Disenchantment Part Two

All that being said, I don’t want to discount the work done on this Part by the voice actors, animators and composer Mark Mothersbaugh. Abbi Jacobsen, Nat Faxon and Eric Andre still do fine work as Bean, Elfo, and Luci, respectively, and John DiMaggio is funny as Zog. Disenchantment doesn’t have the most gorgeous animation out there, or even of the Netflix original shows, but it’s pleasant and has grown on me. Mothersbaugh’s score for the series is subtle and atmospheric at times, and fittingly comic at others. The problems with Disenchantment Part 2 stem from the writing, and that’s sad, because that was largely what made Part 1 stand out.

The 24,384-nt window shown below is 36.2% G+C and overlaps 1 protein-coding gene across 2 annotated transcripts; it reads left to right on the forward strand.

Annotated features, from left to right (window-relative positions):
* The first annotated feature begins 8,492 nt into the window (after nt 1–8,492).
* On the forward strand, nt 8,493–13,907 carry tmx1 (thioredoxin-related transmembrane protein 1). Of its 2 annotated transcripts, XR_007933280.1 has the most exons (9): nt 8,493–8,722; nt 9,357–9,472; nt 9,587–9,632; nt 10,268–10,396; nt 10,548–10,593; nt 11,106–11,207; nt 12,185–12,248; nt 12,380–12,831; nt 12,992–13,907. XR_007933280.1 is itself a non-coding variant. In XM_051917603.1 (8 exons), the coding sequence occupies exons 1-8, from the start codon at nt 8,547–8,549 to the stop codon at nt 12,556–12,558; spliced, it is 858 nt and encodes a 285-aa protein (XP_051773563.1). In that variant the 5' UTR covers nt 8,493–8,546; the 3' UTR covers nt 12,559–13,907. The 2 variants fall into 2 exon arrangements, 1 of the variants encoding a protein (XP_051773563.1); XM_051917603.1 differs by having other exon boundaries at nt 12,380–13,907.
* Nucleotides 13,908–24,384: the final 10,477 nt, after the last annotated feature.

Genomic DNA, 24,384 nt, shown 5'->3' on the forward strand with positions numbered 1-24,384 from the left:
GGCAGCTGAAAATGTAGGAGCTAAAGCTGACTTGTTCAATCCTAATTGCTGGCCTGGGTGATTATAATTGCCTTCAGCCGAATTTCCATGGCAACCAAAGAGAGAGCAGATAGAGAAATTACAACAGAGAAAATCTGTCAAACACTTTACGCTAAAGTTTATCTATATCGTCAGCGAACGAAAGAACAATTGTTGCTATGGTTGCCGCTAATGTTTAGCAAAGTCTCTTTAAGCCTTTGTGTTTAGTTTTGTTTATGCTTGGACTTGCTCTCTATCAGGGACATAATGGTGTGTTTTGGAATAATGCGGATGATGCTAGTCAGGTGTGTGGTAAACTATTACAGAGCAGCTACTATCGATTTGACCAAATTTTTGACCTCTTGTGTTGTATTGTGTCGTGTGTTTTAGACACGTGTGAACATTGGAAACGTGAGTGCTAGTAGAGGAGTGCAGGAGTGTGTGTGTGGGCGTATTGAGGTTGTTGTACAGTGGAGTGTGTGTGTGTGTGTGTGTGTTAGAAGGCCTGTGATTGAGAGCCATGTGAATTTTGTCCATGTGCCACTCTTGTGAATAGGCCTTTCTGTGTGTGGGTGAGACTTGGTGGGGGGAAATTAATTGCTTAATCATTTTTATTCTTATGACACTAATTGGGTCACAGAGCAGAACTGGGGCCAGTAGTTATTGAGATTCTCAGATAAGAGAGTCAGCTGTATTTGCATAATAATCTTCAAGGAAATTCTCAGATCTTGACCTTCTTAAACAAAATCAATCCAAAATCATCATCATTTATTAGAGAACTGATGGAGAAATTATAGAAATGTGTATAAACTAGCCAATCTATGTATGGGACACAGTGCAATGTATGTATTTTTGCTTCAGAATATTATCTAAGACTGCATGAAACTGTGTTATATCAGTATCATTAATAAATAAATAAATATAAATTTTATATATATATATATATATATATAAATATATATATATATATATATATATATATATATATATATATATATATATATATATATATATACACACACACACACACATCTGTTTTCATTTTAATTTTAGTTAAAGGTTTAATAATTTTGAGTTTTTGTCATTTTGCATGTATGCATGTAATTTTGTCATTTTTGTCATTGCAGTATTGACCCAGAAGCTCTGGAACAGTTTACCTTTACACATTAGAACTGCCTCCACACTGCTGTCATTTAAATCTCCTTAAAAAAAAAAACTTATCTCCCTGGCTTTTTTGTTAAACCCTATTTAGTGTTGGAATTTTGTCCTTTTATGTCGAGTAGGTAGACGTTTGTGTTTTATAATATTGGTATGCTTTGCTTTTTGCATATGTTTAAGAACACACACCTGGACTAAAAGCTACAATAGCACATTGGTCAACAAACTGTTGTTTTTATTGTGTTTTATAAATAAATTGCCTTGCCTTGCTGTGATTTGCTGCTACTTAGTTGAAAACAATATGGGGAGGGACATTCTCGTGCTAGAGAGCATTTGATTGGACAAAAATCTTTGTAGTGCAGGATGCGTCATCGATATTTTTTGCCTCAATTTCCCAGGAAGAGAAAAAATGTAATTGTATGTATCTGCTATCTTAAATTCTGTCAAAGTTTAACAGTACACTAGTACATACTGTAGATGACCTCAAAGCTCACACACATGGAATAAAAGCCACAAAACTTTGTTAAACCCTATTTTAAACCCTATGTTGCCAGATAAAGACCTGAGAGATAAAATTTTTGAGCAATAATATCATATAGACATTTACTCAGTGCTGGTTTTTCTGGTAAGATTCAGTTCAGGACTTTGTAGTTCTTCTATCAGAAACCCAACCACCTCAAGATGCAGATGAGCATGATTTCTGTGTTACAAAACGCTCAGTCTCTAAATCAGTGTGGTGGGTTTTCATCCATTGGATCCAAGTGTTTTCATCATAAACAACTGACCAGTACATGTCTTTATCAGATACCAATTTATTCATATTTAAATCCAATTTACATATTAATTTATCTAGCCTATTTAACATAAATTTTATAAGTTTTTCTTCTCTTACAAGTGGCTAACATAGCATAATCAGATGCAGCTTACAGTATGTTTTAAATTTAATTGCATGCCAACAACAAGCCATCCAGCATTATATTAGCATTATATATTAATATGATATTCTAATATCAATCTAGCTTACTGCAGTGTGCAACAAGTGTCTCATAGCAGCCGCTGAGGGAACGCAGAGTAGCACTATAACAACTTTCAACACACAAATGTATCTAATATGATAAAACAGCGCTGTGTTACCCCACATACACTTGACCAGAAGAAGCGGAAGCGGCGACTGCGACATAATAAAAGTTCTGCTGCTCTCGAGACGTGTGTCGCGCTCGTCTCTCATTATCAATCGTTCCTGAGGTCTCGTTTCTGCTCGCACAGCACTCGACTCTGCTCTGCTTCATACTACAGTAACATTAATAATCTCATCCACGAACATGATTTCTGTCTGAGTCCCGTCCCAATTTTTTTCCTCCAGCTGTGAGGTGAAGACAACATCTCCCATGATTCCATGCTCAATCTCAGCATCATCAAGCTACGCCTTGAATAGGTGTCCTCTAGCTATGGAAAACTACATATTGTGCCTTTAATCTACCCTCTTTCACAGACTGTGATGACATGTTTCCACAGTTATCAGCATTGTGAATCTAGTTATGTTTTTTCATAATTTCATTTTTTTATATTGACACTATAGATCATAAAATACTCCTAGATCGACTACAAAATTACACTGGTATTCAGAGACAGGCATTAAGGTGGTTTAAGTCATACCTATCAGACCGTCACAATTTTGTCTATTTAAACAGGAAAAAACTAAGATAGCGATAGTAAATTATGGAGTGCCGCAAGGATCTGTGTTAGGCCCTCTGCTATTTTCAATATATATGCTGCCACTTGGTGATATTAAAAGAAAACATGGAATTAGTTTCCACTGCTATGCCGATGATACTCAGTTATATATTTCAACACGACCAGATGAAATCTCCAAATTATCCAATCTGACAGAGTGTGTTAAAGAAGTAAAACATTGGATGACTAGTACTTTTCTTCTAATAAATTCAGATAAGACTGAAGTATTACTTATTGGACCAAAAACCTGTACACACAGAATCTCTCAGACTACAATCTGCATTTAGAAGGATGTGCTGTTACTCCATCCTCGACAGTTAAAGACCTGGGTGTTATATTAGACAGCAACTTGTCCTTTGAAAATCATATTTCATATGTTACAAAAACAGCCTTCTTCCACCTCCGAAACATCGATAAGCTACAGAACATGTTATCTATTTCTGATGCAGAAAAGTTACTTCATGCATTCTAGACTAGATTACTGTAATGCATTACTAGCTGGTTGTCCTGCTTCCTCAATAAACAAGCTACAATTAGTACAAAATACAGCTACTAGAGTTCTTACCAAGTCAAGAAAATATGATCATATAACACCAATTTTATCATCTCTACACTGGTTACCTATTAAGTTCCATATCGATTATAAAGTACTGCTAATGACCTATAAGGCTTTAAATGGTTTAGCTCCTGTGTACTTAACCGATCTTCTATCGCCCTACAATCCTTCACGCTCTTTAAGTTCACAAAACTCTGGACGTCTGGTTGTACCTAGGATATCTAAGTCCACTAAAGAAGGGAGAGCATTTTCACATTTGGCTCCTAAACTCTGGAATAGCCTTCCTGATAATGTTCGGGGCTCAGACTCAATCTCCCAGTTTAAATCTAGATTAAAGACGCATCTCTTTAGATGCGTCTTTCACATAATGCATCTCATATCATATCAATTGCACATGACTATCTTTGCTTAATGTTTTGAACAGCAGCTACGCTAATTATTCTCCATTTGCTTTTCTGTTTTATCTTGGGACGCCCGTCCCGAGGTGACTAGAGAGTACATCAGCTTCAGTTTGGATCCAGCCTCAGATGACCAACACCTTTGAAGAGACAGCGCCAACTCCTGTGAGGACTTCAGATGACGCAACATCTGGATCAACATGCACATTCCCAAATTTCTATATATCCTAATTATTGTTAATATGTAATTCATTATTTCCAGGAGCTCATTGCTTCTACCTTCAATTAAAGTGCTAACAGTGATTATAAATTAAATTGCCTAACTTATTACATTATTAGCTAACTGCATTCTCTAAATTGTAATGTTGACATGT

Overall, Part 2 of Disenchantment’s Season One lacks a lot of Part 1’s bite. The visuals and music are still good, and there are some satisfying subplots like Bean becoming a writer and Zog finding love with Ursula. However, too much of this 10-episode block feels like unfunny, unsubstantial filler that could have been distributed differently, if not trimmed from the season entirely.

Disenchantment Season One, Part Two

Plot - 5
Acting - 10
Production Design - 8
Progression - 3
Comedy - 3

5.8

Lacking

Season One, Part 2 of Disenchantment isn't bad per se, but it's very disappointing compared to Part 1 and it doesn't deliver on the excitement of the mid-season finale.